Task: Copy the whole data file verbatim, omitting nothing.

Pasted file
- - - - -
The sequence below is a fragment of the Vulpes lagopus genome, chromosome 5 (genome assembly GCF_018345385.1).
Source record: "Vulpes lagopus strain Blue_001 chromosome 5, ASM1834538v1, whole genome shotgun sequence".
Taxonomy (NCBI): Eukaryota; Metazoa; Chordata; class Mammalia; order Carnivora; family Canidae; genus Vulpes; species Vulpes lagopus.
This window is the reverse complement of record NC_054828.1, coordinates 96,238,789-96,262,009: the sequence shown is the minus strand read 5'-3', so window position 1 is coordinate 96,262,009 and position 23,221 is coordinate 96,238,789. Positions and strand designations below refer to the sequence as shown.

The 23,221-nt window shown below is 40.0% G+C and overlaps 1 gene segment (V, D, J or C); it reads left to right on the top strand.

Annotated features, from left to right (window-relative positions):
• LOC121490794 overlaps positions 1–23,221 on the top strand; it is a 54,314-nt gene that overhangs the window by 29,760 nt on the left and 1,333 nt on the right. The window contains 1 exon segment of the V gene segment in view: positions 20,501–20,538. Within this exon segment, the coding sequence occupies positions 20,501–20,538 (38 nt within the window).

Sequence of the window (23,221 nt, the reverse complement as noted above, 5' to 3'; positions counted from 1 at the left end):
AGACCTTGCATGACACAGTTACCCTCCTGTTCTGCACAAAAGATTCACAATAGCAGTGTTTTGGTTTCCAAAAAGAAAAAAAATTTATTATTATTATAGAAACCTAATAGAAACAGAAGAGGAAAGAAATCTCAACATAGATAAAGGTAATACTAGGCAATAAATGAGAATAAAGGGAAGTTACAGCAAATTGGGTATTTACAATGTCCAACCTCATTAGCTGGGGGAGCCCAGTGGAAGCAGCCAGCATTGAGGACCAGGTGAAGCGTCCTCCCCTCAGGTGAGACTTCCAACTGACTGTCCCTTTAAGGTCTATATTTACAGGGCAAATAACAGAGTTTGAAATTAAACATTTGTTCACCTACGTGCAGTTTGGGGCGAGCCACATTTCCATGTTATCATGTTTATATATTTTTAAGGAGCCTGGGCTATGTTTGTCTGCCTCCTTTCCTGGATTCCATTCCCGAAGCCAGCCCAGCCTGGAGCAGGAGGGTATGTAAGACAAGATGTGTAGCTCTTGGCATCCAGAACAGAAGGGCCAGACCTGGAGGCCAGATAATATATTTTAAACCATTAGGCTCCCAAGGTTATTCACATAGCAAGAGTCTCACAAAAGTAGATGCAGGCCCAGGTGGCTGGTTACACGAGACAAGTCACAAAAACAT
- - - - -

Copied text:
The sequence below is a fragment of the Vulpes lagopus genome, chromosome 5 (genome assembly GCF_018345385.1).
Source record: "Vulpes lagopus strain Blue_001 chromosome 5, ASM1834538v1, whole genome shotgun sequence".
Taxonomy (NCBI): Eukaryota; Metazoa; Chordata; class Mammalia; order Carnivora; family Canidae; genus Vulpes; species Vulpes lagopus.
This window is the reverse complement of record NC_054828.1, coordinates 96,238,789-96,262,009: the sequence shown is the minus strand read 5'-3', so window position 1 is coordinate 96,262,009 and position 23,221 is coordinate 96,238,789. Positions and strand designations below refer to the sequence as shown.

The 23,221-nt window shown below is 40.0% G+C and overlaps 1 gene segment (V, D, J or C); it reads left to right on the top strand.

Annotated features, from left to right (window-relative positions):
• LOC121490794 overlaps positions 1–23,221 on the top strand; it is a 54,314-nt gene that overhangs the window by 29,760 nt on the left and 1,333 nt on the right. The window contains 1 exon segment of the V gene segment in view: positions 20,501–20,538. Within this exon segment, the coding sequence occupies positions 20,501–20,538 (38 nt within the window).

Sequence of the window (23,221 nt, the reverse complement as noted above, 5' to 3'; positions counted from 1 at the left end):
AGACCTTGCATGACACAGTTACCCTCCTGTTCTGCACAAAAGATTCACAATAGCAGTGTTTTGGTTTCCAAAAAGAAAAAAAATTTATTATTATTATAGAAACCTAATAGAAACAGAAGAGGAAAGAAATCTCAACATAGATAAAGGTAATACTAGGCAATAAATGAGAATAAAGGGAAGTTACAGCAAATTGGGTATTTACAATGTCCAACCTCATTAGCTGGGGGAGCCCAGTGGAAGCAGCCAGCATTGAGGACCAGGTGAAGCGTCCTCCCCTCAGGTGAGACTTCCAACTGACTGTCCCTTTAAGGTCTATATTTACAGGGCAAATAACAGAGTTTGAAATTAAACATTTGTTCACCTACGTGCAGTTTGGGGCGAGCCACATTTCCATGTTATCATGTTTATATATTTTTAAGGAGCCTGGGCTATGTTTGTCTGCCTCCTTTCCTGGATTCCATTCCCGAAGCCAGCCCAGCCTGGAGCAGGAGGGTATGTAAGACAAGATGTGTAGCTCTTGGCATCCAGAACAGAAGGGCCAGACCTGGAGGCCAGATAATATATTTTAAACCATTAGGCTCCCAAGGTTATTCACATAGCAAGAGTCTCACAAAAGTAGATGCAGGCCCAGGTGGCTGGTTACACGAGACAAGTCACAAAAACAT